Senate OKs new bill to help resolve sheep conflict
Associated Press

Otter vetoes bill that called for killing bighorns

The Governor has vetoed SB1175 leaving SB1232 in its place.

biohazPresumably SB1232 will pass the legislature and the Governor will sign it into law.

How much valuable time has been spent on this issue by the legislature, state and Federal agencies, interest groups and the Governor? Is this the best use of time in this failing economy where education, public health, and other budgets are being slashed leaving behind dysfunctional important agencies and programs? Vaccine for Children, coverage for cystic fibrosis patients over 18, and adult and travel immunizations are but a few examples of programs that have been cut. These programs actually save lives and these cuts will inevitably result in more illness and premature deaths among our most vulnerable citizens.

Sheep industry officials are admitting that if they are held accountable for their actions and how they treat public lands and wildlife, they will go out of business. Their operations are not viable, so as it is – without all the subsidies – they would collapse.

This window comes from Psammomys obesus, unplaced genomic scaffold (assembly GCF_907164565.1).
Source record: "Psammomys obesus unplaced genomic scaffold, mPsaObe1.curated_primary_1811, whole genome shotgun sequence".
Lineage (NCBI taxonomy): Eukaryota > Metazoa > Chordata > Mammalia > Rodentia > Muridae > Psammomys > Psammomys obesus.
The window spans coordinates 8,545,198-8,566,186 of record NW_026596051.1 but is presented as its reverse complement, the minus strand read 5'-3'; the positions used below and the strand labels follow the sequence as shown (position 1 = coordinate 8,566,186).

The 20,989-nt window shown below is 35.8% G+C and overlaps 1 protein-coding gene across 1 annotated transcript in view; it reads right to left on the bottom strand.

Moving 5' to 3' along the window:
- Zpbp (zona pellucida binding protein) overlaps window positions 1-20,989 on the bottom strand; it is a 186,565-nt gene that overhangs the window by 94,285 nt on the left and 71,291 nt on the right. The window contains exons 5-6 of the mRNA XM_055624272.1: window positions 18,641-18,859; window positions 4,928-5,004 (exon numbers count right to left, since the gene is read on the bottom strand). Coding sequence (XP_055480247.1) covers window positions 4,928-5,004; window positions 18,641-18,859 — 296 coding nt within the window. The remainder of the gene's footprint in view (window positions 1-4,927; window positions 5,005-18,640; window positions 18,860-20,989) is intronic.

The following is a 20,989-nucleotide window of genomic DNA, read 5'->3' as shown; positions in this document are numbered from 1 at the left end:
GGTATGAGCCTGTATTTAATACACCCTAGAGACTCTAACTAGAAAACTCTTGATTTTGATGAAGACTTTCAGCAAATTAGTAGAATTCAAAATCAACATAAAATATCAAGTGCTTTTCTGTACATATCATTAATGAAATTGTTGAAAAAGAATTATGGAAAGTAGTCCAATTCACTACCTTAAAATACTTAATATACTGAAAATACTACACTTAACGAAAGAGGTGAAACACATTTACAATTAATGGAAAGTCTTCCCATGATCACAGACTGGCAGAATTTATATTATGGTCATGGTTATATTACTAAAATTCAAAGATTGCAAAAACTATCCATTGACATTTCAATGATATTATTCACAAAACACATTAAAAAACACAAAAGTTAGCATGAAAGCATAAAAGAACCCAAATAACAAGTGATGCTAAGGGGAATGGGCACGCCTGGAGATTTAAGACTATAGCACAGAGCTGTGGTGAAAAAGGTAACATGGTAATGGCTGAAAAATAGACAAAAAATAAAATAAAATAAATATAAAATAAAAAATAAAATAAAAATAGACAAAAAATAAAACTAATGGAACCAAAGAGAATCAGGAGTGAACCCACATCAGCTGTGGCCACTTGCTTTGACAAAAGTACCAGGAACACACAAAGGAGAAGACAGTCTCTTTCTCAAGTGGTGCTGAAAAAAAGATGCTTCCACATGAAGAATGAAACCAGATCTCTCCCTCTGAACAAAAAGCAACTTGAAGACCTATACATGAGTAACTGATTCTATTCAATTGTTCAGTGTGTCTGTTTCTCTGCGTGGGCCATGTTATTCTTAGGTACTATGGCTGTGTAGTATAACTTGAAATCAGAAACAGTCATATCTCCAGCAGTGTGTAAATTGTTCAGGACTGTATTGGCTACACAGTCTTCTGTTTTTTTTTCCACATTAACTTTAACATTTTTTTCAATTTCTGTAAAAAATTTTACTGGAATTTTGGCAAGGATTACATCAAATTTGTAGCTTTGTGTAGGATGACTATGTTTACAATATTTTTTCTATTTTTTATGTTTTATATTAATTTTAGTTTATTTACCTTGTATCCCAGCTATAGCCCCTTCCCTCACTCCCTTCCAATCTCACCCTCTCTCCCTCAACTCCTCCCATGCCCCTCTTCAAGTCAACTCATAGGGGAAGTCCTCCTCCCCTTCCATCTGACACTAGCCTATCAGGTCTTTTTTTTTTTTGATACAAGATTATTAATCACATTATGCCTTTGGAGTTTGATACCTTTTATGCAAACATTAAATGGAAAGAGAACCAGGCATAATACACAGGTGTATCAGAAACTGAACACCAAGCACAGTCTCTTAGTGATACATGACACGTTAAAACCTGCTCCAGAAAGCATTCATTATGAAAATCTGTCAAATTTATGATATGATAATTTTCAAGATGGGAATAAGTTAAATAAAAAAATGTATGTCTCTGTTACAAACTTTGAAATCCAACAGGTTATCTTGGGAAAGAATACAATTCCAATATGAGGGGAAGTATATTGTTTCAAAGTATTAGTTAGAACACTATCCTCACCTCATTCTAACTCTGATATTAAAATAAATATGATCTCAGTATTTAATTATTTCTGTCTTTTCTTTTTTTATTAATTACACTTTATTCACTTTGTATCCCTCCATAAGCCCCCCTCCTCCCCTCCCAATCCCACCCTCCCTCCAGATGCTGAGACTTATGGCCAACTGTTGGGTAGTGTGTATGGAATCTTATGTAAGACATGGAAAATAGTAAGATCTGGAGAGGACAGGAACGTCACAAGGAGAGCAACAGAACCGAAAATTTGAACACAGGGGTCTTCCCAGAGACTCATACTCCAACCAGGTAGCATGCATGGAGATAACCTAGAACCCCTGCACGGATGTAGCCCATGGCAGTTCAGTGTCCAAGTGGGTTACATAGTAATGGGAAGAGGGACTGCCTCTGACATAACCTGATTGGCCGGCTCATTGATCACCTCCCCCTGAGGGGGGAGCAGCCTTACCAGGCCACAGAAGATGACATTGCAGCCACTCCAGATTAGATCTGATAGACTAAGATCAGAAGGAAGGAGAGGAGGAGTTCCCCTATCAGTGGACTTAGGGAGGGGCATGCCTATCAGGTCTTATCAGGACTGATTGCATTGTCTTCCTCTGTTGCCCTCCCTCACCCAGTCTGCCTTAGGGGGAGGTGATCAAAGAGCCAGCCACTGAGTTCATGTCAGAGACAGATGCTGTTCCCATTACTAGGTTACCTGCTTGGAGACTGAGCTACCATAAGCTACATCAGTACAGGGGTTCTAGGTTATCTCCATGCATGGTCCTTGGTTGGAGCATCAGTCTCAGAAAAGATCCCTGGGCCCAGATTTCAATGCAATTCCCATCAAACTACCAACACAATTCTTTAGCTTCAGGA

Again, here are subsidies received by wool growers affected by the likely changes on the Payette National Forest:

Soulen Livestock Co received payments totaling $1,010,401 from 1995 through 2006
http://farm.ewg.org/farm/persondetail.php?custnumber=009379239

Ron Shirts received payments totaling $214,707 from 1995 through 2006
http://farm.ewg.org/farm/persondetail.php?custnumber=008358031

Frank Shirts Jr received payments totaling $775,817 from 1995 through 2006
http://farm.ewg.org/farm/persondetail.php?custnumber=008376206

Guy M Carlson received payments totaling $110,307 from 1995 through 2006
http://farm.ewg.org/farm/persondetail.php?custnumber=008371346

The changes made that appear in the new bill SB1232 are smoke and mirrors. These changes do not address the real on the ground situation where bighorn sheep, especially rams, travel widely throughout the region and intermingle with domestic sheep then go on to intermingle with other bighorn sheep. This can go undetected due to poor management practices by the herders who often don’t understand the situation as they are immigrant laborers who can’t even speak English. This is not to say that these herders are in any way responsible for the situation but to say that many times they are just put in an untenable situation.